Rural round-up

Post-1990 forest owners face complex decisions – Keith Woodford:

There are close on 400,000 hectares of non-registered post-1989 forests eligible to join the ETS. Once registered, many owners could within one year earn $7500 or more per hectare in historical credits back to 2018

 This is a further article in a series I have been writing exploring the issues of carbon farming.   The issues are important because we are on the cusp of massive land-use changes. These are driven by the current economics of carbon farming now being far superior to sheep and beef farming on most classes of land.

Carbon farming is part of a virtual market, called the Emission Trading Scheme (ETS) in which there is no exchange of a physical product. As such, the ETS is controlled by Government rules and regulations, rather than by physical supply and demand factors.

The carbon farming component of this virtual market relates to post-1989 forests. These are forests on land that was not in forest on 31 December 1989 or in the immediately preceding years.   . . 

From ‘hopeless in the hills’ to hearty hunter – Tracey Roxburgh:

Partly, it’s the thrill of the chase. Mostly it’s spending hours alone in his backyard — the hills around Central Otago and the Queenstown Lakes — that puts a smile on Lee Murray’s dial.

Originally from Cromwell, Mr Murray moved to Australia when he was about 11 after his father got a job there in the mines.

After attending high school there, he moved back to Cromwell when he was 17 and decided he wanted to get into hunting.

‘‘I used to try and tag along with the boys that were hearty hunters [such as] Duncan Stewart. He’s a really well-known hunter in the Central Otago region, and I was terrible,’’ the 36-year-old said. . . 

Vet labour shortage at crisis point, recruitment agency says – Sally Murhpy:

Some vet clinics around the country are closing down – because they can’t get enough staff – a recruiter says.

In June the government announced 50 general practice vets would be allowed to enter the country with a border exception – to help with the labour shortage.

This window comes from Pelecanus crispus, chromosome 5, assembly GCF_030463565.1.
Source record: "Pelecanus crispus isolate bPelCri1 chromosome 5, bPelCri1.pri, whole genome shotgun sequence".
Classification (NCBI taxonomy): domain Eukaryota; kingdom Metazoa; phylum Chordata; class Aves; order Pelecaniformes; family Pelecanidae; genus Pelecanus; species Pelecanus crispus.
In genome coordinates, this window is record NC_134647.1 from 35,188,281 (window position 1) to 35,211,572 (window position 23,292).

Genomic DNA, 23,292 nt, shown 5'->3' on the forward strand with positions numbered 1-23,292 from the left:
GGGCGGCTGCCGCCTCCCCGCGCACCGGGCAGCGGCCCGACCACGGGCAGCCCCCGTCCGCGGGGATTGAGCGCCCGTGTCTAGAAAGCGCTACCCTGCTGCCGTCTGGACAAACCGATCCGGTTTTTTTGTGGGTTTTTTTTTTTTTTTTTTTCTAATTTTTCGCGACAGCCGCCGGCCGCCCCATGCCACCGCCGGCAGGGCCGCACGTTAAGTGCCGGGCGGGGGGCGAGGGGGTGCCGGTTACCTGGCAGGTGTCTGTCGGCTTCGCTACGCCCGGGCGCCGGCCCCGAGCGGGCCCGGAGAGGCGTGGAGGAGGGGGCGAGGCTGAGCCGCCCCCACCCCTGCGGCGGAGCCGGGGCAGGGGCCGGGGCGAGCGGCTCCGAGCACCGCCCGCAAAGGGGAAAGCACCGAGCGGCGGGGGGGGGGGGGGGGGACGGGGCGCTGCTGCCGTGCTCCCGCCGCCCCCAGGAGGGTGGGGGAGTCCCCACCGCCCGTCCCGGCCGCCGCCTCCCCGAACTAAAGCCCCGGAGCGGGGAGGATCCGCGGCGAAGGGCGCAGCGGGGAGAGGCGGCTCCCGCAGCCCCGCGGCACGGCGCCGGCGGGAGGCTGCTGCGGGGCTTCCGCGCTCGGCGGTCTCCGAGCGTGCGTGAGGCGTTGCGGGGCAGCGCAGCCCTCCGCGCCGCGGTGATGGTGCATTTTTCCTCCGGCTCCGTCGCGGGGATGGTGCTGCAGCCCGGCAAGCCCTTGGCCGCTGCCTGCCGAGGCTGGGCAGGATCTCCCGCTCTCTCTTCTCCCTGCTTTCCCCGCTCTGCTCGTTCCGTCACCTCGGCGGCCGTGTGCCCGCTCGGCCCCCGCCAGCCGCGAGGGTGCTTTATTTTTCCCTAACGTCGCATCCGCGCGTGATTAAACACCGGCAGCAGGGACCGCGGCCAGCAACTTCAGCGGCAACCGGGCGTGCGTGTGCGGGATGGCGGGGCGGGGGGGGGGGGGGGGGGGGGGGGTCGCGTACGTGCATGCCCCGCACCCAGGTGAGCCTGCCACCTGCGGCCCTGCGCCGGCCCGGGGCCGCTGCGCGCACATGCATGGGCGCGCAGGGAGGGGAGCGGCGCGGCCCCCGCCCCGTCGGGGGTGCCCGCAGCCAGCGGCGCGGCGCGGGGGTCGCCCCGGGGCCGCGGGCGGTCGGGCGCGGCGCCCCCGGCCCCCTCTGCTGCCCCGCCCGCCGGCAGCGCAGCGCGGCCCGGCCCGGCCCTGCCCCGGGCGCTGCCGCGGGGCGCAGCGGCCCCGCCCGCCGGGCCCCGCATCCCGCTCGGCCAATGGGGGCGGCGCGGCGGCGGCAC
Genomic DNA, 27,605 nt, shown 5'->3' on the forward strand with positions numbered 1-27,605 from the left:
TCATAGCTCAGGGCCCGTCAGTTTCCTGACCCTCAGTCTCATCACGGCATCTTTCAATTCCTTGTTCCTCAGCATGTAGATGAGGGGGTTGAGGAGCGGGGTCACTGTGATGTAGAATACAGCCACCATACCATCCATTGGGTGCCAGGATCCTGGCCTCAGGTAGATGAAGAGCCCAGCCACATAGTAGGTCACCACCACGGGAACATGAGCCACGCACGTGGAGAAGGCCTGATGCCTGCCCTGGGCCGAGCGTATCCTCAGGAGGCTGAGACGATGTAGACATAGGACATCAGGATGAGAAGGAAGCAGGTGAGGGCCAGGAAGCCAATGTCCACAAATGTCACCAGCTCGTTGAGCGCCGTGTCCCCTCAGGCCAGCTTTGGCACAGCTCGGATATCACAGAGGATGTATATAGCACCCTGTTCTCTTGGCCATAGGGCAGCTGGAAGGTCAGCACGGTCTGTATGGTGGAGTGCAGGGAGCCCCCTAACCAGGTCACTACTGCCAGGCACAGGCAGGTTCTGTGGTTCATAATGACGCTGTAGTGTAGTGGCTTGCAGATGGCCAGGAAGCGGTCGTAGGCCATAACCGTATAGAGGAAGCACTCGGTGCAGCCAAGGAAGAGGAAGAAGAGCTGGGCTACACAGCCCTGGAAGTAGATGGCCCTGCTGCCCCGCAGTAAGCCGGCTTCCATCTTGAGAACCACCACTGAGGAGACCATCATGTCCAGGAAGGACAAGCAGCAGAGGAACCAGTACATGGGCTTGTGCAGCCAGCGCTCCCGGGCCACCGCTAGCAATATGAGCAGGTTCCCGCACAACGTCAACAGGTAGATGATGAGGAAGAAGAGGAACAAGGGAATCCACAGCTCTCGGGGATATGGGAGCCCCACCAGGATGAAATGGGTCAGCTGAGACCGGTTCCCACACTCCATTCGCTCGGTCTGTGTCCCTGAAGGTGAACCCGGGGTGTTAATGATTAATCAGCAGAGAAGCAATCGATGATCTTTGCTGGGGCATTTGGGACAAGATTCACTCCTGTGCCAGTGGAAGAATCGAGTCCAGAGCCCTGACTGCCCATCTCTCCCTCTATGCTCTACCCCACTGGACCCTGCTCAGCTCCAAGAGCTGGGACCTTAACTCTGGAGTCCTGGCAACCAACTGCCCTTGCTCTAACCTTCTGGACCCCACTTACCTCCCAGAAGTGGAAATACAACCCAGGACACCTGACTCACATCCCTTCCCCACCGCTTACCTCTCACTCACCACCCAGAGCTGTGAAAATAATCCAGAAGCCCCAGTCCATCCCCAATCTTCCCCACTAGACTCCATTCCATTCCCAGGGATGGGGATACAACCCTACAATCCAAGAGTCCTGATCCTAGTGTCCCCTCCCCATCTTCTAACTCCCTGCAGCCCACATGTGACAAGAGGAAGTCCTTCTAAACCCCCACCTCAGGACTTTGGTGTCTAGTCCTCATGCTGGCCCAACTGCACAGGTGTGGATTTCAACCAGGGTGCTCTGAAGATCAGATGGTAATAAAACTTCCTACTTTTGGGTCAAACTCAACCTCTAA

But The New Zealand Veterinary Association says only two have arrived – a further 11 are waiting for a spot in managed isolation and quarantine (MIQ).

Chief executive Kevin Bryant said they were hearing from overseas vets that they were reluctant to start the visa process due to the delays they are seeing with the MIQ process. . . 

Sunsmart farming is smart farming :

Federated Farmers wants to remind farmers and growers this is a good time to be thinking about getting “sunsmart” for summer.

More than 4000 people are diagnosed with melanoma every year, accounting for 80% of skin cancer deaths in New Zealand.

It has been estimated up to 25% of farmers and growers have had a skin cancer.

Farmers and growers are at higher risk of catching melanoma due to New Zealand’s UV radiation intensity, and the time they spend outside. . . 

Lanolin market driven by increase in end-use industries :

Lanolin Market Driven By Increase in end-use industries, such as personal care and cosmetics, baby care products, and pharmaceuticals.

The worldwide market research report Lanolin Market scrutinizes the market’s current trends and growth indicators from 2021 to 2030. The research gives a detailed analysis of global demand, developing trends that are affecting this demand’s potential.

This report covers a variety of crucial but different topics. Moreover, it studies the latest technologies that will influence the Lanolin market future and global acceptance. As efficiency-enhancing technologies are condemning for market progress, our research analysts spoke with key opinion leaders and Lanolin industry players to provide the clients with an extensive picture of the market’s potential. . . 

Experience Comvita’s story of innovation and connection at World Expo 2020 Dubai:

Comvita, global market leader in Mānuka honey, is celebrating the start of Expo 2020 Dubai, with its own Expo experience, including the launch of an immersive digital showcase, designed to create a global movement where bees, people and nature can thrive in Harmony.

Comvita is a member of the Care Collective, one of the key sponsors and suppliers of the New Zealand Pavilion and is proud to share its connection to the New Zealand Pavilion theme of Care for People and Place.

Comvita Group CEO, David Banfield, says “The concept of Kaitiakitanga, or guardianship of nature, has been one of Comvita’s guiding principles from the day we were founded in 1974. So for us, there is a genuine sense of alignment and connection with that New Zealand theme, which really embodies our entire purpose as an organisation. . . 

Leave a Reply

Fill in your details below or click an icon to log in:

WordPress.com Logo

You are commenting using your WordPress.com account. Log Out /  Change )

Google photo

You are commenting using your Google account. Log Out /  Change )

Twitter picture

You are commenting using your Twitter account. Log Out /  Change )

Facebook photo

You are commenting using your Facebook account. Log Out /  Change )

Connecting to %s

%d bloggers like this: